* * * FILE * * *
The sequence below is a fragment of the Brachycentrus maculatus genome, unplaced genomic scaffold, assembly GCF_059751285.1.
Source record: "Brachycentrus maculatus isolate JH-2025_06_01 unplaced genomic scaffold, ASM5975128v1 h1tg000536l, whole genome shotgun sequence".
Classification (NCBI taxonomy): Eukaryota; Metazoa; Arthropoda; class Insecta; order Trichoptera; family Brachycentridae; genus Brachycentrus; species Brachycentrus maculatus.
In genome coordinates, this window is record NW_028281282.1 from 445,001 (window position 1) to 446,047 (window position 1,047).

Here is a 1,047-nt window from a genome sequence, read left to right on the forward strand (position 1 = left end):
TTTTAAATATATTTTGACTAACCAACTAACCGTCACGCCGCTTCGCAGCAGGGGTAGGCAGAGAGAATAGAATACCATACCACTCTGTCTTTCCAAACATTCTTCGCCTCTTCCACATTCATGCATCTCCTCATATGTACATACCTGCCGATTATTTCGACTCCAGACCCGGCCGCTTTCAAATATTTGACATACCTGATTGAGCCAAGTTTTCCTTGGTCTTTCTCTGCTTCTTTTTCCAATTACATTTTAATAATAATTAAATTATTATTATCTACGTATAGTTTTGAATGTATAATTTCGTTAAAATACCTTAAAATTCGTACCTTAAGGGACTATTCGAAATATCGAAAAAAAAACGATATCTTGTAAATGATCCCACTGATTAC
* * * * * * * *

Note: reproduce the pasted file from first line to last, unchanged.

The sequence below is a fragment of the Brachycentrus maculatus genome, unplaced genomic scaffold, assembly GCF_059751285.1.
Source record: "Brachycentrus maculatus isolate JH-2025_06_01 unplaced genomic scaffold, ASM5975128v1 h1tg000536l, whole genome shotgun sequence".
Classification (NCBI taxonomy): Eukaryota; Metazoa; Arthropoda; class Insecta; order Trichoptera; family Brachycentridae; genus Brachycentrus; species Brachycentrus maculatus.
In genome coordinates, this window is record NW_028281282.1 from 445,001 (window position 1) to 446,047 (window position 1,047).

Here is a 1,047-nt window from a genome sequence, read left to right on the forward strand (position 1 = left end):
TTTTAAATATATTTTGACTAACCAACTAACCGTCACGCCGCTTCGCAGCAGGGGTAGGCAGAGAGAATAGAATACCATACCACTCTGTCTTTCCAAACATTCTTCGCCTCTTCCACATTCATGCATCTCCTCATATGTACATACCTGCCGATTATTTCGACTCCAGACCCGGCCGCTTTCAAATATTTGACATACCTGATTGAGCCAAGTTTTCCTTGGTCTTTCTCTGCTTCTTTTTCCAATTACATTTTAATAATAATTAAATTATTATTATCTACGTATAGTTTTGAATGTATAATTTCGTTAAAATACCTTAAAATTCGTACCTTAAGGGACTATTCGAAATATCGAAAAAAAAACGATATCTTGTAAATGATCCCACTGATTAC